About 40 per cent of adult Canadians suffer from some type of sleep disorder while another 20 per cent report being unsatisfied with the quality of the sleep they’re getting, researchers at the Université Laval have reported.
And according to Nasdaq, global sleep aid markets were valued at US$58.1 billion in 2014 and are expected to grow to US$80.8 billion by 2020.
But sometimes instead of using and relying upon over-the-counter sleeping aids, including certain foods in your diet can help get you that good night’s rest you seek.
“Everything we eat – those are the building blocks for how our body functions and for our energy, our growth and for fighting disease and certainly for sleep,” Tristaca Curley, registered dietitian and founder of Fueling with Food in Kelowna, B.C., says.
“When we eat certain types of foods, we create chemicals known as neurotransmitters, and those are basically little signals that travel throughout our body and signal certain activities – so in this case it’s going to help us sleep. So things like serotonin and melatonin, those are the types of transmitters involved with regulating sleep, and there are certainly ways that we eat that will impact how much of those neurotransmitters our bodies produce.”
Studies over the years have been able to pinpoint some foods that impact the way we sleep – for better and for worse.
For example, a 2010 study published in the Journal of Medicinal Food found that tart cherry juice can help reduce the severity of insomnia. Researchers believe the high melatonin content is responsible for the natural sleep aid in tart cherries.
Curley says knowing what foods can hurt and help your rest is a good place to start if you’re looking to improve your slumber.
So which foods should you be munching on in the quest for better rest?
Foods high in vitamin B6
“Foods that are high in B6 will help our bodies produce more melatonin,” Curley says. “So most of the protein sources you think of with vitamin B6.”
So think foods like fish, beans and bananas, Curley points out.
Foods that contain tryptophan
It’s true, those holiday turkey dinners will get you sleepy, Curley says, and it’s because of an amino acid called tryptophan.
Curley says dairy is another good source of the amino acid – for example, milk and cheese.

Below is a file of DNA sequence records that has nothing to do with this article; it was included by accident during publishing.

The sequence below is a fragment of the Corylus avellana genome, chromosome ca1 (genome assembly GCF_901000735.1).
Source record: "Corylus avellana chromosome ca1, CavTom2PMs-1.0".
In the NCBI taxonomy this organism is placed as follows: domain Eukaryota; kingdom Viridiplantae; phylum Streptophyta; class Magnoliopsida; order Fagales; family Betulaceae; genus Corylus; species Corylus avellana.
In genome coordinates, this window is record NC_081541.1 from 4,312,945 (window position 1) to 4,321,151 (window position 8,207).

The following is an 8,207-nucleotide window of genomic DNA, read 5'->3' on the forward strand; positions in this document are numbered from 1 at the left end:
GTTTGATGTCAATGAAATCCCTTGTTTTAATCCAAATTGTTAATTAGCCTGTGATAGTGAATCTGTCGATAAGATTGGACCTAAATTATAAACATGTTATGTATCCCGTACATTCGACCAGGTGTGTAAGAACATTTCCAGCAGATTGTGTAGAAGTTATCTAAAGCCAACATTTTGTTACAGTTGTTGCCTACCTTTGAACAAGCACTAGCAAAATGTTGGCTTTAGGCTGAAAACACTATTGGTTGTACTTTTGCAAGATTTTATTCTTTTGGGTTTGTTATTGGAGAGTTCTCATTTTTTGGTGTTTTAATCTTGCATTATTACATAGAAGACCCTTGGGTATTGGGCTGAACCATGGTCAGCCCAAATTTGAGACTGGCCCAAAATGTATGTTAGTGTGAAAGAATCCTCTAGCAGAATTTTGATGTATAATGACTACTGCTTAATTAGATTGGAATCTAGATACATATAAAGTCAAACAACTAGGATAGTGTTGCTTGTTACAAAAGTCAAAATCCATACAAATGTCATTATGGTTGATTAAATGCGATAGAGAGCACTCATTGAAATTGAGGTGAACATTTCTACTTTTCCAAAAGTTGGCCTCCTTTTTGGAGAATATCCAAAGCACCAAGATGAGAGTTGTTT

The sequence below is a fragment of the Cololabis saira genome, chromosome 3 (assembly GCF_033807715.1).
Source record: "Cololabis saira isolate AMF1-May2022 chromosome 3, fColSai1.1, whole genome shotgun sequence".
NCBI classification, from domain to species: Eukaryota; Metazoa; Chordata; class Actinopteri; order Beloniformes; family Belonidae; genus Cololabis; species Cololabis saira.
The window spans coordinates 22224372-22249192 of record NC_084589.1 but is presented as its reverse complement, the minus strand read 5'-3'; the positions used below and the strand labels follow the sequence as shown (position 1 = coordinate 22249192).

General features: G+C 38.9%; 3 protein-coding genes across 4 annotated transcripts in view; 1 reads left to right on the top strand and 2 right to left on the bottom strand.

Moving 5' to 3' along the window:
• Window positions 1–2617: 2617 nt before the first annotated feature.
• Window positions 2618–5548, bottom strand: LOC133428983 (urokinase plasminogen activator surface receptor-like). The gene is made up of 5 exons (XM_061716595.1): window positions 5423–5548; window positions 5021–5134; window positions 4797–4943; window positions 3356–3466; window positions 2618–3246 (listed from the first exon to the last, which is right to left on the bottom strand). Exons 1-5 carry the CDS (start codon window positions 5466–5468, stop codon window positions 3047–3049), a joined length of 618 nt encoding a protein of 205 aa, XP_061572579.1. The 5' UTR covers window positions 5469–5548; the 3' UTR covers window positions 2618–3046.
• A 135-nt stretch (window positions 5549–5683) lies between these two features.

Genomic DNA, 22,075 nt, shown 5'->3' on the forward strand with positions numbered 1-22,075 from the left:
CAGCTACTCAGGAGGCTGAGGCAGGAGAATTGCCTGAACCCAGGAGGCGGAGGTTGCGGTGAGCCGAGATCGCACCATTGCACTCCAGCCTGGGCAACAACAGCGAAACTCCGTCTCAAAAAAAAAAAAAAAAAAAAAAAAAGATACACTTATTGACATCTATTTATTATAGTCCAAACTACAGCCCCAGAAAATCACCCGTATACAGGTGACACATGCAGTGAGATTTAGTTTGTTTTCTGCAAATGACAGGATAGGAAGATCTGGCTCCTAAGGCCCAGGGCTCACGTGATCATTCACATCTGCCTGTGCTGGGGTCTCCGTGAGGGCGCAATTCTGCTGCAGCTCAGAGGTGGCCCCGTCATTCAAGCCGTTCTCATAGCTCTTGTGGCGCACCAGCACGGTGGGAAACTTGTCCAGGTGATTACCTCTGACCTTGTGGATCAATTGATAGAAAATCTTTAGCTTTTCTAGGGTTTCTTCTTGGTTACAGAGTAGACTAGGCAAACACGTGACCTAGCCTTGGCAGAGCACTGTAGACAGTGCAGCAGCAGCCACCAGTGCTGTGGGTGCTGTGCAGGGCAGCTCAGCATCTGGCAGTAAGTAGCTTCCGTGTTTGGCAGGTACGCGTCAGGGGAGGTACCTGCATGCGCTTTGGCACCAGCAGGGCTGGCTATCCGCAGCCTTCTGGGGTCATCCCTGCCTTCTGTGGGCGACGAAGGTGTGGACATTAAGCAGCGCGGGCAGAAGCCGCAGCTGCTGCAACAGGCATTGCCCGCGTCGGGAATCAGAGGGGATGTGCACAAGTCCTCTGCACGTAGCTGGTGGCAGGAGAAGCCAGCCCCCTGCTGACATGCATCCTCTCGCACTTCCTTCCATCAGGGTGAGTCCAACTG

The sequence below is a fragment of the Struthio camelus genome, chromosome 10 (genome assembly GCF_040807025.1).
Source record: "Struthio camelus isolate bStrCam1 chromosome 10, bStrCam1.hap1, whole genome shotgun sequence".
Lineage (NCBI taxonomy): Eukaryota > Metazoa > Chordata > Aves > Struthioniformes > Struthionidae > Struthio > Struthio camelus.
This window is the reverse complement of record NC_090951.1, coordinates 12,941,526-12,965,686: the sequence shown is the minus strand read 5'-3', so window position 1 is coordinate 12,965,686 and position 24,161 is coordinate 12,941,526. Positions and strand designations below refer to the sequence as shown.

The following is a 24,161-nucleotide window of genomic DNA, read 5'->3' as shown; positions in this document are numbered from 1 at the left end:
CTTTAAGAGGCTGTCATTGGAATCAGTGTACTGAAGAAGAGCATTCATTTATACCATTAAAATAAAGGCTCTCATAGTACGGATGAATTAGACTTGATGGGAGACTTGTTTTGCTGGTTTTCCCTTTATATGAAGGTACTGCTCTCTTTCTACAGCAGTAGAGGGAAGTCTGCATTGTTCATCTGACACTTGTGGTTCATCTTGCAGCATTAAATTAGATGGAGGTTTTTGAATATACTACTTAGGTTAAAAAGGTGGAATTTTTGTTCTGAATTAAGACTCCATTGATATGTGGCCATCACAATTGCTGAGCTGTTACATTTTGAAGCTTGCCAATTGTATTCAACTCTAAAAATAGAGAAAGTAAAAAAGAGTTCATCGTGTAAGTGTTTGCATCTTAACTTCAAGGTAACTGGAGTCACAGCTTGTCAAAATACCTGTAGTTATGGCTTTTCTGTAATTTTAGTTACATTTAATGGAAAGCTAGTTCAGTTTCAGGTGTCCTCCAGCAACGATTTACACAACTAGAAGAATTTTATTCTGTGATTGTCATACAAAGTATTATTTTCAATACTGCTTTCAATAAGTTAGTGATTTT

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However, in order for tryptophan’s ability to help with sleep, Curley says it’s better to pair it with a little bit of carbohydrates.
“ actually allows our bodies to absorb more of the tryptophan from the protein,” Curley explains.
So don’t just have turkey, have mashed potatoes with it as well. Having some cheese? Don’t forget to pair it with some crackers.
Eat all the magnesium
“Magnesium tends to have a big impact as well,” Curley says. “So we tend to have longer sleeps that are less interrupted – so we have less wakefulness happen throughout the night.”
Great sources of magnesium include nuts and seeds, bananas (again), spinach, dark chocolate and whole grains.
In fact, insomnia is known to be one of the main symptoms of a magnesium deficiency, Medical News Today reports. And a high magnesium and low aluminum diet has been associated with deeper, less interrupted sleep.
While many people try to limit their intake of “high GI” foods, keeping these foods – like rice, potatoes, pasta and bread – in your diet can actually help with sleep – you just have to know when to eat them.
(GI rates refer to the glycemic index. Foods can have low, medium and high levels and it refers to the rate in which how quickly the foods raise glucose levels in the blood, Diabetes Canada explains.)
“We know that if we eat these foods around three to four hours before we got to sleep, that they actually help us fall asleep quicker,” Curley says.
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